The United States Office of Management and Budget provides one definition of earmarks: “Earmarks are funds provided by the Congress for projects, programs, or grants where the purported congressional direction (whether in statutory text, report language, or other communication) circumvents otherwise applicable merit-based or competitive allocation processes, or specifies the location or recipient, or otherwise curtails the ability of the executive branch to manage its statutory and constitutional responsibilities pertaining to the funds allocation process.”
What is the difference between earmark spending and “regular” government spending? Speaking on the floor of the House in March 2009, Ron Paul, the libertarian member of the U.S. House of Representatives from Texas and Republican presidential candidate in 2008, made these remarks:
In reality what we need are more earmarks. Just think of the 350 billion dollars that we recently appropriated and gave to the Treasury Department. Now everybody is running around and saying, “We don’t know where the money went, we just gave it to them in a lump sum.” We should have earmarked everything. It should have been designated where the money is going. So instead of too many earmarks we don’t have enough earmarks. Transparency is the only way we can get to the bottom of this and if you make everything earmarked it would be much better.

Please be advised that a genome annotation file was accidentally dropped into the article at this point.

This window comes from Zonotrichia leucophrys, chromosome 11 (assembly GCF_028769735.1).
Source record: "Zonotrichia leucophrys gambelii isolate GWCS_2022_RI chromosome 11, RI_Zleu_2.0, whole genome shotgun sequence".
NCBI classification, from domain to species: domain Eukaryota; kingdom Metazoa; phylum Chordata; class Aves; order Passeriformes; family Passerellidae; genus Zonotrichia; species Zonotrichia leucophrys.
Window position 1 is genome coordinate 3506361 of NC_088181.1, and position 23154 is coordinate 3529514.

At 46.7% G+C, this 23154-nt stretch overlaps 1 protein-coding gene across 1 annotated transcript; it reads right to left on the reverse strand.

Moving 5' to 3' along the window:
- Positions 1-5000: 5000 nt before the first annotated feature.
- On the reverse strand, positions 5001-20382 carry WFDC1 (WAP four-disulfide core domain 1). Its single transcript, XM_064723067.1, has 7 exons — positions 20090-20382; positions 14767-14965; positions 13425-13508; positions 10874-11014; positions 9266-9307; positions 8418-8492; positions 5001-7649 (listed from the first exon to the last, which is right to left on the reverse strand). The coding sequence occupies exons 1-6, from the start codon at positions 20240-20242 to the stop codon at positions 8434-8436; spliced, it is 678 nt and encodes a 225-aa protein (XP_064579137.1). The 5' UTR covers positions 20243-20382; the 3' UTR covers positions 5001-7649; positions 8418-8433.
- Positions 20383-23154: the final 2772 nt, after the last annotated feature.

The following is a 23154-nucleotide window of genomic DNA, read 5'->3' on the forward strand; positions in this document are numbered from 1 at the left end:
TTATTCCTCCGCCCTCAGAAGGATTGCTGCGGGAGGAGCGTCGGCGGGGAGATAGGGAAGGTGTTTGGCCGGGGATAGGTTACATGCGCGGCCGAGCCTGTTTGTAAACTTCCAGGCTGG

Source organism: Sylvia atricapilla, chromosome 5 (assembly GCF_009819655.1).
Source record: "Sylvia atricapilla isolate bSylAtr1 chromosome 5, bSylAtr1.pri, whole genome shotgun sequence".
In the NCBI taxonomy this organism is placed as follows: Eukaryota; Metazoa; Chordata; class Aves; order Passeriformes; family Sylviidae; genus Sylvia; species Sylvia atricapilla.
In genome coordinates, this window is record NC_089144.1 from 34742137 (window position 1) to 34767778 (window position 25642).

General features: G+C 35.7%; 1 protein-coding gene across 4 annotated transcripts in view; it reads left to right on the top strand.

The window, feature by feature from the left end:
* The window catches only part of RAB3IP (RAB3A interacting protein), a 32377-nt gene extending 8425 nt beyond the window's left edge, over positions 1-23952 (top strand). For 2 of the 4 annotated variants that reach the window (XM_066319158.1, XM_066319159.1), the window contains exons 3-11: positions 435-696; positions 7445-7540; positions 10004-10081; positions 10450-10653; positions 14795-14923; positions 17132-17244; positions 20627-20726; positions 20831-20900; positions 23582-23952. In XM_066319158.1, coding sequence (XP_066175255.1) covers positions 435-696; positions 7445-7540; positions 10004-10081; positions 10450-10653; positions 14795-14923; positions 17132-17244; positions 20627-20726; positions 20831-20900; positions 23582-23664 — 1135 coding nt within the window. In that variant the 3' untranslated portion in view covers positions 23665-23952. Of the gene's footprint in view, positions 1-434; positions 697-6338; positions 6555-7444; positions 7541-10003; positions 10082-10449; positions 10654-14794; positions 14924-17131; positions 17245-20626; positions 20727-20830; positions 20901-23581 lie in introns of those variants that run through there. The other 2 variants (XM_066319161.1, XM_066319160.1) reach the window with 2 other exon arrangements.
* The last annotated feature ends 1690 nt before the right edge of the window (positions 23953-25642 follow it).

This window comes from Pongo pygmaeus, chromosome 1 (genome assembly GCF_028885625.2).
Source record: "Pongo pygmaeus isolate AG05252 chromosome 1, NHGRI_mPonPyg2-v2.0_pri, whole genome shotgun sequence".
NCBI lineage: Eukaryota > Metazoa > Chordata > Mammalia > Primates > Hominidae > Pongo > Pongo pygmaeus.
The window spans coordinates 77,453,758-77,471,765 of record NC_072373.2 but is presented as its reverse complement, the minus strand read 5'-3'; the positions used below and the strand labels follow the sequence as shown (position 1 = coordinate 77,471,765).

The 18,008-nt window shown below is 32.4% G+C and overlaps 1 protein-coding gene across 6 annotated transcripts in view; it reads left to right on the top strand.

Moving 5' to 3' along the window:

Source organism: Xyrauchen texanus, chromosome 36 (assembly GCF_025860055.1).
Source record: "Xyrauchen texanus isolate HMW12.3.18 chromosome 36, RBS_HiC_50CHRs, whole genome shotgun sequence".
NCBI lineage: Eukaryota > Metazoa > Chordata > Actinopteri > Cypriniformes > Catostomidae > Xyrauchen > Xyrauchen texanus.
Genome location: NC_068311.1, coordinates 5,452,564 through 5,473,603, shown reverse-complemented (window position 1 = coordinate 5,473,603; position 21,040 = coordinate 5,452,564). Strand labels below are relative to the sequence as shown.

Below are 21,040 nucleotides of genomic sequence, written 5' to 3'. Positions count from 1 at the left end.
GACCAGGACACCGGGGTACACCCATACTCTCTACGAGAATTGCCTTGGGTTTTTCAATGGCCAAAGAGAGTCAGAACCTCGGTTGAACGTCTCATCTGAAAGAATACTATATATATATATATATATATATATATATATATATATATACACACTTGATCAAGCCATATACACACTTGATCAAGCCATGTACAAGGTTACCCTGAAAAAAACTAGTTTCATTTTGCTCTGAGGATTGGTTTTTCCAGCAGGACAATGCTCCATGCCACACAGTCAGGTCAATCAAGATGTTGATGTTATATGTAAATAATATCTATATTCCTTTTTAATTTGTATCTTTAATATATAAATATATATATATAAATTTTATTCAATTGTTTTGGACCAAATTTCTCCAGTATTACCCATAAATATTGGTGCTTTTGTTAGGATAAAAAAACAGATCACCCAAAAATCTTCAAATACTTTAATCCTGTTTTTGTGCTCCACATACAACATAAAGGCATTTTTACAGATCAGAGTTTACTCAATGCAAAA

This is a key distinguishing characteristic of earmark spending: legislators, rather than agencies like the Treasury Department, decide how and where the money is spent.
According to Taxpayers for Common Sense, earmarks are estimated to cost $11 billion in the current fiscal year (2010), which is down from $15 billion the year before. The Washington newspaper The Hill warns, however, that some of this decrease is due to a change in classification of some spending.
While some view earmarks and their elimination as a defining issue, we must remember that the level of earmark spending is relatively small compared to the entire federal budget. The 2010 budget calls for spending $3.55 trillion, so earmarks account for 0.3 percent of this amount. Considering discretionary spending only — and earmarks are discretionary — earmarks are 0.8 percent of $1.368 trillion planned discretionary spending.
This is not to say that this spending is not harmful and should not be eliminated.